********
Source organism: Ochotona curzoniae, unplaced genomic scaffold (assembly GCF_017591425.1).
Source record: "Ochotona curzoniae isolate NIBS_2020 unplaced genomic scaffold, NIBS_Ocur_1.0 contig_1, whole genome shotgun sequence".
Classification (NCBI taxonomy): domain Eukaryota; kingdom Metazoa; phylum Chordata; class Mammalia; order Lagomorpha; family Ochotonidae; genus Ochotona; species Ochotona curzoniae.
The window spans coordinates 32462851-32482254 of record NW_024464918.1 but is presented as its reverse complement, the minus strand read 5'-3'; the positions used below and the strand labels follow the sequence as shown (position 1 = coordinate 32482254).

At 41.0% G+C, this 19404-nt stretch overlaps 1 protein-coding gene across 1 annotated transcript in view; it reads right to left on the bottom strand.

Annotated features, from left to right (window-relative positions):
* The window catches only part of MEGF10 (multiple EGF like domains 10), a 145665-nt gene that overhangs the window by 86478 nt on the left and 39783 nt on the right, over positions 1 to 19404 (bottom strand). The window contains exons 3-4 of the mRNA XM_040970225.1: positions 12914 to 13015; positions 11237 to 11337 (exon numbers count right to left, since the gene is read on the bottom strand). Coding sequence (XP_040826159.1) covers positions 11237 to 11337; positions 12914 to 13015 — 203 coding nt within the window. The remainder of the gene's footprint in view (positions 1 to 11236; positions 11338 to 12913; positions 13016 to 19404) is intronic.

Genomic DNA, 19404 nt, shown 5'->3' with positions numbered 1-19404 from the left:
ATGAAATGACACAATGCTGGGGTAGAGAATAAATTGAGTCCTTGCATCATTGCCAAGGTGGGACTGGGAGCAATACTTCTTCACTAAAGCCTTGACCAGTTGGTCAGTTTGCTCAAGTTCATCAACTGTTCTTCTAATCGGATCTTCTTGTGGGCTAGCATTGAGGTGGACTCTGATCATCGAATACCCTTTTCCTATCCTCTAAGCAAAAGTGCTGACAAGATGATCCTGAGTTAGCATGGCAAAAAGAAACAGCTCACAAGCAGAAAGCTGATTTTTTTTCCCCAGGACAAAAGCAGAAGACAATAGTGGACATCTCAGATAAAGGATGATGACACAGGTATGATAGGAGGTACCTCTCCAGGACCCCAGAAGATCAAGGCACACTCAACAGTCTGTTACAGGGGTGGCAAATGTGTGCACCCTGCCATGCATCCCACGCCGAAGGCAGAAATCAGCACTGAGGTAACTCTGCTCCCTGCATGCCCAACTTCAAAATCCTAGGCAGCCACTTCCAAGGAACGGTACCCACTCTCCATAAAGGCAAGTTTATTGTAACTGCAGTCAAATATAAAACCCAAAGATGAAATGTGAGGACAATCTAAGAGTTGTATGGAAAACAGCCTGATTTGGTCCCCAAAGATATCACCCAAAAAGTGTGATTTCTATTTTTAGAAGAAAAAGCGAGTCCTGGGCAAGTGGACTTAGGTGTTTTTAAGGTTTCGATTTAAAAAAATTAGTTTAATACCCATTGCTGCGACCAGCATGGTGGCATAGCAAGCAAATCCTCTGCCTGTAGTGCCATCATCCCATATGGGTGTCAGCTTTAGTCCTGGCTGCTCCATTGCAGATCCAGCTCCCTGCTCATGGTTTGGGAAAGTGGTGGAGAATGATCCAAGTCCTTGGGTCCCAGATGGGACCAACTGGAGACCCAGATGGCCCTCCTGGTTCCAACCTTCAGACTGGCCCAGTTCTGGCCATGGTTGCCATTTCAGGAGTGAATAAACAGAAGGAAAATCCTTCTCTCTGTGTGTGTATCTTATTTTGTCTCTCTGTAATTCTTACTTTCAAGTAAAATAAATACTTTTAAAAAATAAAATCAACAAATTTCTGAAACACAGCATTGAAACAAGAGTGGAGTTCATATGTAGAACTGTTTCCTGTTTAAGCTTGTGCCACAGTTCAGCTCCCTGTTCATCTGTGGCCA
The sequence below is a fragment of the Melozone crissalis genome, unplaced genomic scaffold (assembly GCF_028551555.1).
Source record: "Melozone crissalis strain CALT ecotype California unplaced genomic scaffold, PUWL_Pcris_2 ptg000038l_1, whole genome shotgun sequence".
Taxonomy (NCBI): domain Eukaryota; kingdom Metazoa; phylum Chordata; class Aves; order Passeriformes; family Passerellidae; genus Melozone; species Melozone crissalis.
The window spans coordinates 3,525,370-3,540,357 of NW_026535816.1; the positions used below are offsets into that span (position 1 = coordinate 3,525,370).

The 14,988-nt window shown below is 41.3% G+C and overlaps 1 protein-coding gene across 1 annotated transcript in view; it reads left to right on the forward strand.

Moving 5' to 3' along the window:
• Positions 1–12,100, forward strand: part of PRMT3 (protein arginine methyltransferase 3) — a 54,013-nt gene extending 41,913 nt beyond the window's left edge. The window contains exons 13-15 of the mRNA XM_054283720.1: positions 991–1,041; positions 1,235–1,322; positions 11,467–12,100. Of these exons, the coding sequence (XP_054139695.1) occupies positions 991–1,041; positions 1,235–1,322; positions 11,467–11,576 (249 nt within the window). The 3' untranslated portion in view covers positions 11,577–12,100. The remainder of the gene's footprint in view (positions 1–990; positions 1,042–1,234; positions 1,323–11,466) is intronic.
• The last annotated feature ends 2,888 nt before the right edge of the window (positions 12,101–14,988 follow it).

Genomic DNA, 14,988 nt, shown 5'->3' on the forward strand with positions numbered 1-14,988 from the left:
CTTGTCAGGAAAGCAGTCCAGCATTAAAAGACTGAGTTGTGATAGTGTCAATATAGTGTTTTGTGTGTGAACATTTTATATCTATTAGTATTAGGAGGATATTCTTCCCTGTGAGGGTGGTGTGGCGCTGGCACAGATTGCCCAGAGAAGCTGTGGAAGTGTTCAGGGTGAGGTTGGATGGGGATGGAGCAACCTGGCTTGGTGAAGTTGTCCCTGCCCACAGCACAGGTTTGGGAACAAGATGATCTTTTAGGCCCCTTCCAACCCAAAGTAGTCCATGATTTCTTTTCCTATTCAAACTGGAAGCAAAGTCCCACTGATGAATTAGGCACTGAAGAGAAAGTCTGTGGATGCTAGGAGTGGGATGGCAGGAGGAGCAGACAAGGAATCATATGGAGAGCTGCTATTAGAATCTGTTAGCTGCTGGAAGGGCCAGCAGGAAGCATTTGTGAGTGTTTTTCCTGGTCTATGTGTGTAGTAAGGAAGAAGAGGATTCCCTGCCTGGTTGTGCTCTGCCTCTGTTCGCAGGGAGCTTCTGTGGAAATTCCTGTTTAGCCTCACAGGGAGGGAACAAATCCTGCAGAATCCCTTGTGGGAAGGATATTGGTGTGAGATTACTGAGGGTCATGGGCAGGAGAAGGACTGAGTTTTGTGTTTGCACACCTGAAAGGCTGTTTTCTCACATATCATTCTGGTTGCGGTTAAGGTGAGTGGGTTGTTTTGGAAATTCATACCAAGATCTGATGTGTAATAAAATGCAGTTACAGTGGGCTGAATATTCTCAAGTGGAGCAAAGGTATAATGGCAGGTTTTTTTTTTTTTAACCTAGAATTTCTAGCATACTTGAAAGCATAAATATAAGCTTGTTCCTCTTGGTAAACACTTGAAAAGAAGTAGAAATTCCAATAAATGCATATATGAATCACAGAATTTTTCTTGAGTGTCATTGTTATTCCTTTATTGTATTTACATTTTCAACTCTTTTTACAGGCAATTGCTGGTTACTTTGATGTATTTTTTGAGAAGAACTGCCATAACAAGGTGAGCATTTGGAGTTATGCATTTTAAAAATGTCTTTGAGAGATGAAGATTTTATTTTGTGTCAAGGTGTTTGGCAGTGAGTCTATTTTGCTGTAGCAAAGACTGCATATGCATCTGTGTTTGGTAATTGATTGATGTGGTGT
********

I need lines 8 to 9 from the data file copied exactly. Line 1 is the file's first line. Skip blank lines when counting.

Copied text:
Genomic DNA, 19404 nt, shown 5'->3' with positions numbered 1-19404 from the left:
ATGAAATGACACAATGCTGGGGTAGAGAATAAATTGAGTCCTTGCATCATTGCCAAGGTGGGACTGGGAGCAATACTTCTTCACTAAAGCCTTGACCAGTTGGTCAGTTTGCTCAAGTTCATCAACTGTTCTTCTAATCGGATCTTCTTGTGGGCTAGCATTGAGGTGGACTCTGATCATCGAATACCCTTTTCCTATCCTCTAAGCAAAAGTGCTGACAAGATGATCCTGAGTTAGCATGGCAAAAAGAAACAGCTCACAAGCAGAAAGCTGATTTTTTTTCCCCAGGACAAAAGCAGAAGACAATAGTGGACATCTCAGATAAAGGATGATGACACAGGTATGATAGGAGGTACCTCTCCAGGACCCCAGAAGATCAAGGCACACTCAACAGTCTGTTACAGGGGTGGCAAATGTGTGCACCCTGCCATGCATCCCACGCCGAAGGCAGAAATCAGCACTGAGGTAACTCTGCTCCCTGCATGCCCAACTTCAAAATCCTAGGCAGCCACTTCCAAGGAACGGTACCCACTCTCCATAAAGGCAAGTTTATTGTAACTGCAGTCAAATATAAAACCCAAAGATGAAATGTGAGGACAATCTAAGAGTTGTATGGAAAACAGCCTGATTTGGTCCCCAAAGATATCACCCAAAAAGTGTGATTTCTATTTTTAGAAGAAAAAGCGAGTCCTGGGCAAGTGGACTTAGGTGTTTTTAAGGTTTCGATTTAAAAAAATTAGTTTAATACCCATTGCTGCGACCAGCATGGTGGCATAGCAAGCAAATCCTCTGCCTGTAGTGCCATCATCCCATATGGGTGTCAGCTTTAGTCCTGGCTGCTCCATTGCAGATCCAGCTCCCTGCTCATGGTTTGGGAAAGTGGTGGAGAATGATCCAAGTCCTTGGGTCCCAGATGGGACCAACTGGAGACCCAGATGGCCCTCCTGGTTCCAACCTTCAGACTGGCCCAGTTCTGGCCATGGTTGCCATTTCAGGAGTGAATAAACAGAAGGAAAATCCTTCTCTCTGTGTGTGTATCTTATTTTGTCTCTCTGTAATTCTTACTTTCAAGTAAAATAAATACTTTTAAAAAATAAAATCAACAAATTTCTGAAACACAGCATTGAAACAAGAGTGGAGTTCATATGTAGAACTGTTTCCTGTTTAAGCTTGTGCCACAGTTCAGCTCCCTGTTCATCTGTGGCCA